Bikes Fun & Games Technology
How-To Tuesday: Mini bike light

Photography by Trevor Shannon and Katie Dektar

Make an easy LED headlight from a garden hose adapter.

By Trevor Shannon

I wanted to build a small, bright, and durable LED light for my bike, and I read online that plumbing parts work well as housings. So I made a 3-LED headlamp that’s enclosed by a 3/4″ hose faucet adapter and powered by an outboard battery pack.

1. Make the LED mount.

To hold the LEDs, I used some scrap translucent plastic. Using a drill press, I marked an outline on the plastic sheet by cutting partway through with a 1 1/4″ hole saw. I drilled three 5mm holes inside it for the LEDs, then finished cutting out the disk with the hole saw.


Fig. A: Drilled plastic disk for holding LEDs.

Fig. B: LEDs glued into the disk and wired together with the resistor.

Trim the edges of the disk until it fits snugly in the rubber side of the hose adapter, stretching the rubber a bit. I used a grinder, but you can also use a file or sandpaper (Figure A, following page).


  • White 5mm LEDs, 3.6V, 20mA (3) part #276-320 at RadioShack, or cheaper from or other online suppliers
  • 15Ω resistor I determined the resistor’s value using a formula described in
  • 3-AAA battery holder (1) with batteries (3)
  • Small SPST toggle switch I used a micro-mini toggle, RadioShack #275-624, for a second, more streamlined version of the light.
  • Insulated wire, electrical tape, and super glue
  • 3/4″ garden hose faucet adapter clamp style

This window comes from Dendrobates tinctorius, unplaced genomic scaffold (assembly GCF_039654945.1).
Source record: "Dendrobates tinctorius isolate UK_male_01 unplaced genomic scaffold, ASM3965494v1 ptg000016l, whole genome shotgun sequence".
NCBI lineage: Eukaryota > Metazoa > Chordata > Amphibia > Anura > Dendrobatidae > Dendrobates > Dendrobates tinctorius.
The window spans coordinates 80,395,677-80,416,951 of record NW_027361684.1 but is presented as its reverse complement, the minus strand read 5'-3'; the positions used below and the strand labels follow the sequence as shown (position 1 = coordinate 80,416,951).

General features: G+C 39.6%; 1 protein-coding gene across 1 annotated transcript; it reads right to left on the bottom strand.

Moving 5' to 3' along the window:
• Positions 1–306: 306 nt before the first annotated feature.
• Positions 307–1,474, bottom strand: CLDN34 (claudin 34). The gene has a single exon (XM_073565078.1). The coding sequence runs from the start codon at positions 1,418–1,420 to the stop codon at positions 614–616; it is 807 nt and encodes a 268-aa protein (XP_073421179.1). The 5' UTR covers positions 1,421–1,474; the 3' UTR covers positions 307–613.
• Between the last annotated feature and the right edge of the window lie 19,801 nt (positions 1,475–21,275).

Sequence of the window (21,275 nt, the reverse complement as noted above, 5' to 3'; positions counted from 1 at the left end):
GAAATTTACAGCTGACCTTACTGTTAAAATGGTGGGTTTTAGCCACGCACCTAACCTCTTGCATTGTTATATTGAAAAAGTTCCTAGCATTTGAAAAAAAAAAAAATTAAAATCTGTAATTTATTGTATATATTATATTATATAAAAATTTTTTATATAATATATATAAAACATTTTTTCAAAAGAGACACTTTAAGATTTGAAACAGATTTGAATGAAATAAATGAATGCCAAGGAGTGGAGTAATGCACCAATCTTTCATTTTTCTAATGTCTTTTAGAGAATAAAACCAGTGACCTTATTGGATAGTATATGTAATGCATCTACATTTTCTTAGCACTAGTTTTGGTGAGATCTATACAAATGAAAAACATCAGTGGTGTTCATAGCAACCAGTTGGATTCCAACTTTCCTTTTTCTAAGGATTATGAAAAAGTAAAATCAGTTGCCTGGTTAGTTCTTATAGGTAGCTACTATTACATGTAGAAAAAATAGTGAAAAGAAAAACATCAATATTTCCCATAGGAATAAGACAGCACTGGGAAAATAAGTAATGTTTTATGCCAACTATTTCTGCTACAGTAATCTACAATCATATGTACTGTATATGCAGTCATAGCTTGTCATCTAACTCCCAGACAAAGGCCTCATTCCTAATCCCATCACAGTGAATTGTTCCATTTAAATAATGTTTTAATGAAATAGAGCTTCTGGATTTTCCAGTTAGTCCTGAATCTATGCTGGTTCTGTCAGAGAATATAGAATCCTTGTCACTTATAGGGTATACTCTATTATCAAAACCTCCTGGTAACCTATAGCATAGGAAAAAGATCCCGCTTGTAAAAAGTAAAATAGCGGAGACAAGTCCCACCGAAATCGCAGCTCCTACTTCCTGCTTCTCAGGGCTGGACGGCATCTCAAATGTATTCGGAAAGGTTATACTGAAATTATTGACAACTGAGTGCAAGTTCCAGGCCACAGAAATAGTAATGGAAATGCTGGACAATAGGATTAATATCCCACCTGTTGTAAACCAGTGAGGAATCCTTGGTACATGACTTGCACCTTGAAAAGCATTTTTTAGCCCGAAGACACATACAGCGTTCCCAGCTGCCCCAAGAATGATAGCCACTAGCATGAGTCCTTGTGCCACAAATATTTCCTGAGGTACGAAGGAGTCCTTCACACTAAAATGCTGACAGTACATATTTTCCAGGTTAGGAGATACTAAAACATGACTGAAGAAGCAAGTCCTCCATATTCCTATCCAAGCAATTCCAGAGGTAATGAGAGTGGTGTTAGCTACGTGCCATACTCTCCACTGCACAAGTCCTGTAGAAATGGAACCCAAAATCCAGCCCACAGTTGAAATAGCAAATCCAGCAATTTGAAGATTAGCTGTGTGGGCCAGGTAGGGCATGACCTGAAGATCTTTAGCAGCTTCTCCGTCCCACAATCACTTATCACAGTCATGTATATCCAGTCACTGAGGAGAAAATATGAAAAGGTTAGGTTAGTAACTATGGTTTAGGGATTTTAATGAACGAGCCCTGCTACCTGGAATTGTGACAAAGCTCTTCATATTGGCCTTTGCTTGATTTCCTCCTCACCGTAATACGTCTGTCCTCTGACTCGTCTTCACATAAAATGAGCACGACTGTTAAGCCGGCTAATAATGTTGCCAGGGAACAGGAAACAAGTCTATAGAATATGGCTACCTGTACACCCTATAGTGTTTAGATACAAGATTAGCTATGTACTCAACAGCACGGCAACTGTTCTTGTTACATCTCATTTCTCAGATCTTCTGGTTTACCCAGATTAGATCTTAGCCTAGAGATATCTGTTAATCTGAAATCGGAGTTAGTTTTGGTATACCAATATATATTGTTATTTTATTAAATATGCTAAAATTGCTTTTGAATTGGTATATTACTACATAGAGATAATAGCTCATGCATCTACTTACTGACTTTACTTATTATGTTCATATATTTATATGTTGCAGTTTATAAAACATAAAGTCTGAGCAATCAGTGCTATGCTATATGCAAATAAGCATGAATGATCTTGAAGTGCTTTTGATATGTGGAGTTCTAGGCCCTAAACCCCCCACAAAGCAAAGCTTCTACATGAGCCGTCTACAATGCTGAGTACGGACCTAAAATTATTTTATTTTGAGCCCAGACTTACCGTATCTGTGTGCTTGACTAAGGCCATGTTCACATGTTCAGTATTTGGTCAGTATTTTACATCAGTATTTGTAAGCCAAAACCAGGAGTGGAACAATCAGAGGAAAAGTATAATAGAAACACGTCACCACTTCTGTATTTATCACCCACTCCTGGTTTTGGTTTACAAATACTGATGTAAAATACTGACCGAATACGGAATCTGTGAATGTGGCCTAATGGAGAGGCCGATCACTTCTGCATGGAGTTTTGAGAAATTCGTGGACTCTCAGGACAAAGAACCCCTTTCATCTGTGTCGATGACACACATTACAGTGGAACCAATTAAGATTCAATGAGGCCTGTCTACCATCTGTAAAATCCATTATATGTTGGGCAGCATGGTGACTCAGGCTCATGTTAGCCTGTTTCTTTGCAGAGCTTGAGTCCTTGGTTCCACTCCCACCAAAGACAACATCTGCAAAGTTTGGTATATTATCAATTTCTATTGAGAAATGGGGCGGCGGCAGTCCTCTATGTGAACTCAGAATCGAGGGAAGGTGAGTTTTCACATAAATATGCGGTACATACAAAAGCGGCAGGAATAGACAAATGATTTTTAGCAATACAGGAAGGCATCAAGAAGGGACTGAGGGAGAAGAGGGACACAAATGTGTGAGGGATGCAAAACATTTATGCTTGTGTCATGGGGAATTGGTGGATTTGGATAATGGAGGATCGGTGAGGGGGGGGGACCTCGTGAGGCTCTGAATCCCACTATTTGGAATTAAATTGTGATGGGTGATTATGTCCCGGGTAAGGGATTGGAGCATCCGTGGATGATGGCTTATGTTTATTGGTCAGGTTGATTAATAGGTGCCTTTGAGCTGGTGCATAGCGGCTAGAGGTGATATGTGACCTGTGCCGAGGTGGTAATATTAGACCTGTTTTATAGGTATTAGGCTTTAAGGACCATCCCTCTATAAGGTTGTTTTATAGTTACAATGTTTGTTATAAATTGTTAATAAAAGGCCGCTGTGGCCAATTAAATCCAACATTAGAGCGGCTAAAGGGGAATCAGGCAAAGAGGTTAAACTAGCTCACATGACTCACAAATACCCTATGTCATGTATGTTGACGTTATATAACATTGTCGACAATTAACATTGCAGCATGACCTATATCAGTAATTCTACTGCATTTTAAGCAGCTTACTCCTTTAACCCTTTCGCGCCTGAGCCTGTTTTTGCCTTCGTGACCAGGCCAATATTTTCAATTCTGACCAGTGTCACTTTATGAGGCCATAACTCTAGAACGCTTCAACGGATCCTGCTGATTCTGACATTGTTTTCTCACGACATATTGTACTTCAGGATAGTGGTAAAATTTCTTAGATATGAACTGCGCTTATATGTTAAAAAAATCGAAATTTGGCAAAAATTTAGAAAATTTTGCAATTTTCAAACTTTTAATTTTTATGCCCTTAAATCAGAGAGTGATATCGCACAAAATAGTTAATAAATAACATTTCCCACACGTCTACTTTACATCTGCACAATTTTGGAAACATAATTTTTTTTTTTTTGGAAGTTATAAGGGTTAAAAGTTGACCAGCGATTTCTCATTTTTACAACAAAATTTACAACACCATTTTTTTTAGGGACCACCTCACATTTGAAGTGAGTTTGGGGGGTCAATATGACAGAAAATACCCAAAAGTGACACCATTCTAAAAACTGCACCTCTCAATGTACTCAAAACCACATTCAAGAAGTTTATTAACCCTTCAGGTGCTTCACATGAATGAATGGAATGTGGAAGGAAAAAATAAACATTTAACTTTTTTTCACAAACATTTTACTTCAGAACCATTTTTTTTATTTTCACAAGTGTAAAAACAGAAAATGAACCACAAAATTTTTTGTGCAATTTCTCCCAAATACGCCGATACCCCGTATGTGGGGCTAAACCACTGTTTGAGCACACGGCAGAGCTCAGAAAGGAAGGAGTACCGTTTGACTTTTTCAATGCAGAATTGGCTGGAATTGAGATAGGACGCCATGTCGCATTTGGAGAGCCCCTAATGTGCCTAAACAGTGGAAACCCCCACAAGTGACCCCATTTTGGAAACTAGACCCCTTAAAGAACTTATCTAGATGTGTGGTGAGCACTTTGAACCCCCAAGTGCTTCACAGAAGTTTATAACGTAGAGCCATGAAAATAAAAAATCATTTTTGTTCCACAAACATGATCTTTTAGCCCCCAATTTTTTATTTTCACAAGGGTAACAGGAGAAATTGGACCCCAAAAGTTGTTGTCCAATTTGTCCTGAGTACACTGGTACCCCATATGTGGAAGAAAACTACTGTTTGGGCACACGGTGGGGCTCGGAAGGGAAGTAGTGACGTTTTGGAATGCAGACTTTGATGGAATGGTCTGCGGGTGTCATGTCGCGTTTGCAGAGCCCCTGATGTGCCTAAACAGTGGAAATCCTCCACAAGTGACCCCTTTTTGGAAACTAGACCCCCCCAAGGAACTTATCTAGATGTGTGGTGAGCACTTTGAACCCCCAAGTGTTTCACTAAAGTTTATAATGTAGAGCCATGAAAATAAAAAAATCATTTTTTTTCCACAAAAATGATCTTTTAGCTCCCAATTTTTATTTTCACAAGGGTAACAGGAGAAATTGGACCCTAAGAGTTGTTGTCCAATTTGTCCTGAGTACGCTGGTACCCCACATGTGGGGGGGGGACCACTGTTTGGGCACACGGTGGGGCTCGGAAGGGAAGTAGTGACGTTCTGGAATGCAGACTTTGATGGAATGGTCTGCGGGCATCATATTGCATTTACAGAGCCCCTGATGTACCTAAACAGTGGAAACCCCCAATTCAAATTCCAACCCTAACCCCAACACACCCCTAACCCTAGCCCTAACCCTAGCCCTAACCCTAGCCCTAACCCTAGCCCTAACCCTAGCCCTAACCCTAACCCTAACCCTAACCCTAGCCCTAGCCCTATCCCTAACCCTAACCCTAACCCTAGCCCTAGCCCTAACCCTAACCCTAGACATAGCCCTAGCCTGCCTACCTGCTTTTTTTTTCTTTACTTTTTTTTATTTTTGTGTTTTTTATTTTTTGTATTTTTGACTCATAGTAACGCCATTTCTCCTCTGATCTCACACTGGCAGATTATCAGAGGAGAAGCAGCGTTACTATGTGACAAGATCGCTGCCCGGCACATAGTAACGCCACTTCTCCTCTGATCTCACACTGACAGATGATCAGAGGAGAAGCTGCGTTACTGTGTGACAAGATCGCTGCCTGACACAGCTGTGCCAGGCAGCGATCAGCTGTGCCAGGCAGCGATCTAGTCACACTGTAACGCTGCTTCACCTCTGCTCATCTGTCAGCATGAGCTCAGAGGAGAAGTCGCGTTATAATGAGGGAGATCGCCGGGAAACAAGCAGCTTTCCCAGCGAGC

• 1/4″ hard translucent plastic small sheet or scrap
  • 1 1/4″ hose clamp and 1 extra clamp
  • Soldering materials
  • Drill press with 5mm bit and 1 1/4″ hole saw
  • Grinder, file, or sandpaper

2. Connect the LEDs.

Super-glue the LEDs in the disk’s holes, arranged so that all their short (negative) leads point toward the center. Bend and solder together the short leads, then the long (positive) leads, avoiding any short-long contact. Solder a 15Ω resistor to the positive side (Figure B), and clip the excess length on all leads. Keep the whole affair small, with leads as short as possible, so it will all fit in the housing.


Fig. C: Leads connected for power and switch.

Add wires to connect to the switch and power (Figure C). Solder one to the negative leads and the other to the resistor, marking which one is which.

3. Put the light into the housing.


Fig. D: LED disk fit into the rubber end of the faucet hose adapter.

Fig. E: Switch connected to the negative LED lead and negative battery terminal.

Fit the disk into the rubber end of the adapter, with the wires exiting the threaded hole in the back (Figure D). The rubber held my disk well without glue, but otherwise I would suggest a thin film of epoxy. I cut off just enough extra rubber to make a shim which, along with some electrical tape, holds the wires in back and keeps out water and debris.

4. Wire the circuit.

I mounted the light on top of my handlebar, the switch against the stem, and the battery pack behind the head tube. Trim the wires to the right lengths to connect these, leaving enough slack to let you turn the handlebar. The switch connects between the negative LED lead and negative battery terminal, and the positive LED lead connects to the red, positive battery terminal (Figure E).

5. Attach the light.


Fig. F: Rider’s view of the headlamp hose-clamped above the bicycle handlebar and the switch zip-tied underneath.

I mounted my light by interlocking the hose clamp that came with the adapter with a second clamp around the handlebar. For the switch and battery pack, I used zip ties, and added more to hold the wires against the frame (Figure F). Make it all tight so that nothing falls off if you go over a big bump.

Version 2

I made a second light for my girlfriend that has a better switch setup. I mounted a micro-mini switch in the hose adapter’s hole in back, and routed the wires out a hole drilled through the side. This eliminates the big switch zip-tied to the handlebar.

You can see a wiring diagram at

MIT student Trevor Shannon ( has been making things since he was young. Occasionally, those things work.


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